A: Absolutely! We just need to work out the kinks. We scrapped our entire first shipment of SNES cables because of a bug otherwise that would have been released already. Look for Pound to release up to six more cables before the end of this year.

Q: Will you focus exclusively on retro consoles? Or do you also want to make products for newer systems?

A: Frankly, we have less passion for modern systems so that might not be an area we venture into. Consumers can feel it when a company is making products for profit without putting their heart into it.

Q: Your HDMI cords are more of a pass-through device, meant for converting the analog signal to digital, but no upscaling. Is there a reason that you guys chose just to send the signal to the TV without upscaling it? Cost? Technological setbacks? Posterity?

A: Cost and technology. First, we are looking to make cables that are number one in terms of convenience – not picture quality. There are amazing products out there like the Framemeister which offer more functionality and better video quality but they cost hundreds of dollars. The other issue is power. We wanted to avoid making a product that requires a dedicated power supply. (P.S. Additional power is sometimes required, which is the case for our upcoming NES and PS2 cables but those will either work with pass-thru power or USB).

Q: Do the companies you make the products compatible with have to approve or be aware that you’re making these things?

A: They do not need to approve. I doubt they are aware or would even care.

Q: How many different versions of any given HDMI cord do you have to work on before you get to the final version that is ready for production?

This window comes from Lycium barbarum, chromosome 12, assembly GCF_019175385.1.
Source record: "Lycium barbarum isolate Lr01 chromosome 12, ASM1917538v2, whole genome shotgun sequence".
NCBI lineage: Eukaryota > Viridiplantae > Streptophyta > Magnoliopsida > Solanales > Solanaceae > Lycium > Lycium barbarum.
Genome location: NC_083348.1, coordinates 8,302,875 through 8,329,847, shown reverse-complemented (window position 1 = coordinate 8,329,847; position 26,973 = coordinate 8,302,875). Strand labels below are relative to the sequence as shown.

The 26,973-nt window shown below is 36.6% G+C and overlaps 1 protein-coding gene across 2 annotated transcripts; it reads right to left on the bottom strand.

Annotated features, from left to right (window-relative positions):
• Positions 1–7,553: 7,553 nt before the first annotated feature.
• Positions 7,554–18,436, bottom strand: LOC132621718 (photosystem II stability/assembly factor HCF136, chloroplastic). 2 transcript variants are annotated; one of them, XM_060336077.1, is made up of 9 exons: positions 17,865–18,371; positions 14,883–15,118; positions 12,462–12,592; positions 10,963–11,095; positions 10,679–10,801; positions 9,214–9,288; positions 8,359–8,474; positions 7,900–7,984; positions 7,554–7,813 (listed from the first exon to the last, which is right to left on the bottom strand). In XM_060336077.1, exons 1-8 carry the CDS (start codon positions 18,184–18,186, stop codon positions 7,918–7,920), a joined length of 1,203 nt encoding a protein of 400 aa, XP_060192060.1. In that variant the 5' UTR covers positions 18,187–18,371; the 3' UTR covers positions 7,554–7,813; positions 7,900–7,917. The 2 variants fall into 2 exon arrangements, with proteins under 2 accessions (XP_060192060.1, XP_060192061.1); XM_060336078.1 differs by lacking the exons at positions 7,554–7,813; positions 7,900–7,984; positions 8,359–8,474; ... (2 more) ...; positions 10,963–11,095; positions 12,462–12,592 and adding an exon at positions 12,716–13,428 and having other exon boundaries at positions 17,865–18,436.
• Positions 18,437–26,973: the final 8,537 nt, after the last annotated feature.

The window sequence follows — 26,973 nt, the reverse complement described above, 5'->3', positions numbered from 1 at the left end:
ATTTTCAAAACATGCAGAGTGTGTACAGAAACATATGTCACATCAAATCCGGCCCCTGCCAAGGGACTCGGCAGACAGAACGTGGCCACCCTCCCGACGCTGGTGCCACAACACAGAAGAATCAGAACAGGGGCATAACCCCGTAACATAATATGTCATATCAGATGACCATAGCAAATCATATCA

A: Some are easier than others. The Xbox cable converts a component signal to HDMI and there are already many solutions for that, maybe three revisions? Something less common like the RGB (found in Turbografx, SNES, etc.) to HDMI requires pioneering engineering and could have dozens of revisions. It should be noted that we make more revisions after a product is released than before. We are active on social media and engage with people who have bought our cable and want to hear their complaints. We found out that the original Xbox version 1.4 can have wavelike distortions. So far we have bought eight v1.4 systems and only one has this same issue. It takes time to debug.

Q: Do you plan on making universal cables like back in the day where you could buy one cord with multiple connectors on one end?

A: Not commercially viable. Those of us in the business know that stuff like universal charge cables for Gameboy thru Nintendo 3DS have fewer sales than single dedicated GBA charge cable

If you want to buy any of the HD Link cables that currently exist, click here.

Here is the link to the SNES Cables.

Here is the link to the Sega Genesis Cables.